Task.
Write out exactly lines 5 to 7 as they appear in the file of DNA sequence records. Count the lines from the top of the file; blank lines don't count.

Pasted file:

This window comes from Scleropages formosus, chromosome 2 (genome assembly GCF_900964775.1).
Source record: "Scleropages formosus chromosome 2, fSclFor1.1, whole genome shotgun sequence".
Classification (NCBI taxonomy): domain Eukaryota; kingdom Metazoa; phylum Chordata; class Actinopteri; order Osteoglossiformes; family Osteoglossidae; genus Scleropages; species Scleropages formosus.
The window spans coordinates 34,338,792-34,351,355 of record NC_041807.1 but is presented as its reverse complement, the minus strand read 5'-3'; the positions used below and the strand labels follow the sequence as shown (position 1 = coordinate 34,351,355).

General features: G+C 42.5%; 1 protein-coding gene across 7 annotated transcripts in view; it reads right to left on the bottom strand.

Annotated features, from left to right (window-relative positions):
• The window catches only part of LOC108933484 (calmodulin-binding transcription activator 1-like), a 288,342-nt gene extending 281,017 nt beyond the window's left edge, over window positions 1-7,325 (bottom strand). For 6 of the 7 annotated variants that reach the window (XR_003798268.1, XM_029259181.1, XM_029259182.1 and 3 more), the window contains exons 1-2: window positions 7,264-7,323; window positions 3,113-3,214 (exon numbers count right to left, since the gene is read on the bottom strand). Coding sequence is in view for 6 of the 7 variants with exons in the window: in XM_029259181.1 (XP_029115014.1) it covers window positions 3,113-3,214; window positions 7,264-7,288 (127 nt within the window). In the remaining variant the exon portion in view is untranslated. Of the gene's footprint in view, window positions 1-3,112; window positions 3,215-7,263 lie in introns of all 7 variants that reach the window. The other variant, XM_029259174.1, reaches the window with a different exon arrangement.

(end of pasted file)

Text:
General features: G+C 42.5%; 1 protein-coding gene across 7 annotated transcripts in view; it reads right to left on the bottom strand.

Annotated features, from left to right (window-relative positions):
• The window catches only part of LOC108933484 (calmodulin-binding transcription activator 1-like), a 288,342-nt gene extending 281,017 nt beyond the window's left edge, over window positions 1-7,325 (bottom strand). For 6 of the 7 annotated variants that reach the window (XR_003798268.1, XM_029259181.1, XM_029259182.1 and 3 more), the window contains exons 1-2: window positions 7,264-7,323; window positions 3,113-3,214 (exon numbers count right to left, since the gene is read on the bottom strand). Coding sequence is in view for 6 of the 7 variants with exons in the window: in XM_029259181.1 (XP_029115014.1) it covers window positions 3,113-3,214; window positions 7,264-7,288 (127 nt within the window). In the remaining variant the exon portion in view is untranslated. Of the gene's footprint in view, window positions 1-3,112; window positions 3,215-7,263 lie in introns of all 7 variants that reach the window. The other variant, XM_029259174.1, reaches the window with a different exon arrangement.